Backing up valuable data onto an encrypted hard drive can prevent organisations from losing access to their important information during, for example, a ransomware attack. Using a PIN-protected hard drive will secure the data even if the drive is lost or stolen, avoiding the risk of the data being accessed or viewed by unauthorised persons. To avoid losing sensitive information in the event of a ransomware attack, sharing information using PIN-protected USB flash drives is another safe option. This can be especially useful for remote workers as they can securely protect and back up their confidential data on the move.

Encrypting data within a dedicated hardware-based Common Criteria EAL5+ certified secure microprocessor is the ideal solution to data security. The ultra-secure microprocessor employs built-in physical protection mechanisms, designed to thwart cyber-attacks, and is designed to defend against external tampering, bypass laser attacks and fault injections. All critical components within the drive should be covered by a layer of tough epoxy resin which is virtually impossible to remove without causing permanent damage to the critical components. In addition, brute-force limitation ensures that if a PIN is continuously entered incorrectly the encrypted encryption key is deleted along with all data previously stored on the drive.

Following these recommendations will help today’s businesses keep their sensitive information confidential, regardless of where it is stored and how it is shared. Data encryption is an important part of ensuring ongoing data integrity, helping organisations comply with data protection regulations and earn customer trust in their abilities to manage safer data.

About John Michael, CEO, iStorage

After constantly reading about increasing data loss incidents, iStorage CEO and Founder, John Michael, saw this was clearly a growing problem with damaging consequences and identified a huge gap in the market to establish a business offering ultra-secure, easy-to-use and affordable data storage devices. Applying his 35 years’ worth of knowledge and experience within the data storage space enabled John to come up with ideas for products that would resolve such problems.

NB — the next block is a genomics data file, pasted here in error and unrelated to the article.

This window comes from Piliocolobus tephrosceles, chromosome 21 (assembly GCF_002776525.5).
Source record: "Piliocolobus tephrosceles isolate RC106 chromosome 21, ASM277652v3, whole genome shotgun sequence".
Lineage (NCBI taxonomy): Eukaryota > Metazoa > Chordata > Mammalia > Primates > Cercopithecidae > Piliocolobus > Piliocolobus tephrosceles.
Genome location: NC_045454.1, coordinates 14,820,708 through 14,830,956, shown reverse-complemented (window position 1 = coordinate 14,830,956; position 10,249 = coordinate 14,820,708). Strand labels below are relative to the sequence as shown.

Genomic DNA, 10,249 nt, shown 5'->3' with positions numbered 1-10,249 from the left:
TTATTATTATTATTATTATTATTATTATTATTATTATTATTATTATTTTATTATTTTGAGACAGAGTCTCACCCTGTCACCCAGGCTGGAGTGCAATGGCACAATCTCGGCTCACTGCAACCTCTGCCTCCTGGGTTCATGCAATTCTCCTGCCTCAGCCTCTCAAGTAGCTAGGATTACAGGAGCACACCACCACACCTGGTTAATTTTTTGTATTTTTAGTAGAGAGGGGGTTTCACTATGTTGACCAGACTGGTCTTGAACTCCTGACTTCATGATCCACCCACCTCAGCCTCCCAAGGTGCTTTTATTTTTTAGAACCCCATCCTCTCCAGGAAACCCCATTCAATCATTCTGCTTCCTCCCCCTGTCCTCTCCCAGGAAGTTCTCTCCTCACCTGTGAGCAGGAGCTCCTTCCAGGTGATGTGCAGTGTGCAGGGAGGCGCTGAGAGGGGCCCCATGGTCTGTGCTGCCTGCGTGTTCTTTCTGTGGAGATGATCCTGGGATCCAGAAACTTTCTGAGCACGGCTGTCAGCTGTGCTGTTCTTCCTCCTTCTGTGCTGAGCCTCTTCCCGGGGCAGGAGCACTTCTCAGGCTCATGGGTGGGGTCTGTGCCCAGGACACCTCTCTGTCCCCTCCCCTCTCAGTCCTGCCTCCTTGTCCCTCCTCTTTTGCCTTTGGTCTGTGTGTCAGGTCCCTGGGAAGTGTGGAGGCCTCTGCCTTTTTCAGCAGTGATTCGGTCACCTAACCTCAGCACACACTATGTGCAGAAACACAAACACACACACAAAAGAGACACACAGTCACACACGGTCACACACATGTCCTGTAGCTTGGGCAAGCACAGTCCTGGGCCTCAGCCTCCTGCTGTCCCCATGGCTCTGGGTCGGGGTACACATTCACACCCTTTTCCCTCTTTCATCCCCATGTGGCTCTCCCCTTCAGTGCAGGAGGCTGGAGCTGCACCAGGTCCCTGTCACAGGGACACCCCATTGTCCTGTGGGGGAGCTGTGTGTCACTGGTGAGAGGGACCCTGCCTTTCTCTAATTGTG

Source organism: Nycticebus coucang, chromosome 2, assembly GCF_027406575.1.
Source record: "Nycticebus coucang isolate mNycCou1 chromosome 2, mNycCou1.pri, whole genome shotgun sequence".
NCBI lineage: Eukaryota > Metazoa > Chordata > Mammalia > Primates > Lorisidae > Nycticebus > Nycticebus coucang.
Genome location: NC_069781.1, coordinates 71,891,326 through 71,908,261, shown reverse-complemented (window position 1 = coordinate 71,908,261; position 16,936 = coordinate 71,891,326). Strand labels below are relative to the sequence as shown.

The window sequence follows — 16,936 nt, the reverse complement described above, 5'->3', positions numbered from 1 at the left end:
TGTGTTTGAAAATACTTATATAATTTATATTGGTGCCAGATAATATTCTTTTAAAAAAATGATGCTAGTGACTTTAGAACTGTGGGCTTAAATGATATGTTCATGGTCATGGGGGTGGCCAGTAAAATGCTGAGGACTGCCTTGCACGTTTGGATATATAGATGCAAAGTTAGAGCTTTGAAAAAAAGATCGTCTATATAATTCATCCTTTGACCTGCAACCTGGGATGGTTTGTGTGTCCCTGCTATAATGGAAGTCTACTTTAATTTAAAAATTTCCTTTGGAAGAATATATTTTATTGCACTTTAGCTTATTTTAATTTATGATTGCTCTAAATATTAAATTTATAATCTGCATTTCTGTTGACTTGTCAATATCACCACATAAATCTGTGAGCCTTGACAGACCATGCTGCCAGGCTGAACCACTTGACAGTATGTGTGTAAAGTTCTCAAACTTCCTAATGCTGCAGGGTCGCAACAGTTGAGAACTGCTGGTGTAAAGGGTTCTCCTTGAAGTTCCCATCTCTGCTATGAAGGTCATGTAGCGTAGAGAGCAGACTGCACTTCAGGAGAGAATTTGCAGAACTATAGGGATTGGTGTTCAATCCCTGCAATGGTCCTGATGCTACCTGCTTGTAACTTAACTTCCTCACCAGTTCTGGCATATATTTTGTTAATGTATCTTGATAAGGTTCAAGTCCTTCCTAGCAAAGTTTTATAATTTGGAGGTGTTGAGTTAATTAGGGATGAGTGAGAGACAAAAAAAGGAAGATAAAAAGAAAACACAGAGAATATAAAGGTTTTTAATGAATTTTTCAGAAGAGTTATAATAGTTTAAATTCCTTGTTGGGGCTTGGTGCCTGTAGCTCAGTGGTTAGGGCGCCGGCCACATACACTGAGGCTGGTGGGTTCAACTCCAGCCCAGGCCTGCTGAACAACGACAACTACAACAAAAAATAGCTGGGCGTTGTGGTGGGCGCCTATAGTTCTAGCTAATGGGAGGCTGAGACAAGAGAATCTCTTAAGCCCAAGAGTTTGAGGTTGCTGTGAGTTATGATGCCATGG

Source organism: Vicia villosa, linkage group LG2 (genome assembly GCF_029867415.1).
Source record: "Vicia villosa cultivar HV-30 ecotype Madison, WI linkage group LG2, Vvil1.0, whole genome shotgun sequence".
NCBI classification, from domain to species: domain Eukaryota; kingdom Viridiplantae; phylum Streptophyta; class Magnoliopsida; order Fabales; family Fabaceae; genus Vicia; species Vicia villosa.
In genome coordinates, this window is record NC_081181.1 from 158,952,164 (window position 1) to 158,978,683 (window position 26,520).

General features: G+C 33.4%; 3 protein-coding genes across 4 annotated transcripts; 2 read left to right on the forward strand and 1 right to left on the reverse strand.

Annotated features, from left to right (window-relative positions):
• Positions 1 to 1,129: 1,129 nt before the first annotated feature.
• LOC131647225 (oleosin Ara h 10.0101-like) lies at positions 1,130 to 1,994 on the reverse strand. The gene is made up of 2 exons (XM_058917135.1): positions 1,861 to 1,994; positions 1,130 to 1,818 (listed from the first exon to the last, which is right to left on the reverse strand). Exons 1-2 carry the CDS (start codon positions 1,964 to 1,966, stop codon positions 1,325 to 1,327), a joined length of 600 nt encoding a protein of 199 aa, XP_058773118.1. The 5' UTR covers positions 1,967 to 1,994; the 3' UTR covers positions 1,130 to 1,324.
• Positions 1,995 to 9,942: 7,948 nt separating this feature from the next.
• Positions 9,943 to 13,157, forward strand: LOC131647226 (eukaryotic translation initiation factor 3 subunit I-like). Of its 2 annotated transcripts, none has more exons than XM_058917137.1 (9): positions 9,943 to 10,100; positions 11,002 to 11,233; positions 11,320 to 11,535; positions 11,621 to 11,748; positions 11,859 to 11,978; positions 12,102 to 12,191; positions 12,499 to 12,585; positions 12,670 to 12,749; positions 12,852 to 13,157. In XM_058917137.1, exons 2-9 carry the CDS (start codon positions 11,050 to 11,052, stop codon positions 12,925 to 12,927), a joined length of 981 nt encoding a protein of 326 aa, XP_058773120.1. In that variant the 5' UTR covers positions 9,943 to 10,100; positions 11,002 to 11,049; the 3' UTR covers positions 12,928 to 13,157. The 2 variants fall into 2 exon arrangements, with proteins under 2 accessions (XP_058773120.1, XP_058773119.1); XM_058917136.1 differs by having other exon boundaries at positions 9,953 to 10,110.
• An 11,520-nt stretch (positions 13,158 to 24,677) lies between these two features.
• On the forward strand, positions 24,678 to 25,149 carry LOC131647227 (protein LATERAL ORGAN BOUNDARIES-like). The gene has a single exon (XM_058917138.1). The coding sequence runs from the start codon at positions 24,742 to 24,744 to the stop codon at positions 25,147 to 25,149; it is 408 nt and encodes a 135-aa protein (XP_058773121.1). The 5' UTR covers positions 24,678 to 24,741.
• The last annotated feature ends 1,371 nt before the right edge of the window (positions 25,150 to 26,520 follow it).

Threat to corporate data from departing employees ‘underestimated by businesses’

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More than half (51%) of knowledge workers believe the risk to corporate data from departing employees is being underestimated and bigger than organisations think, while (87%) report their former employer has never approached them to verify they hadn’t taken data when they’ve left a job.

That’s according to Code42’s new Data Exposure Report, which concludes workers believe their employers aren’t protecting themselves against the departing employee insider threat and that data theft is posing a real danger to both former and new employers.

Other key findings from Code42’s new Data Exposure Report on insider threat include:

  • Three-fourths (75%) of respondents say that their new employer did not ask them if they had brought data from their previous employer
  • One-third (32%) of respondents who had infiltrated data were encouraged by their new employers to share it with new colleagues
  • The most common forms of data taken from a previous to a new employer are examples of one’s work (38%), followed by colleagues work and financial records (both 19%)
  • 17% also took customer lists or records, just over one in ten knowledge workers (14%) also took customer’s data — which could lead to a serious violation of GDPR
  • Two-thirds (63%) of respondents who said they have taken data are repeat offenders
  • Staff have the ability to access and therefore exfiltrate: data they didn’t create (73%), data they didn’t contribute to (69%), and 59% can see data from other departments

Code42 surveyed nearly 5,000 knowledge workers at companies with more than 1,000 employees in the U.S., U.K. and Germany.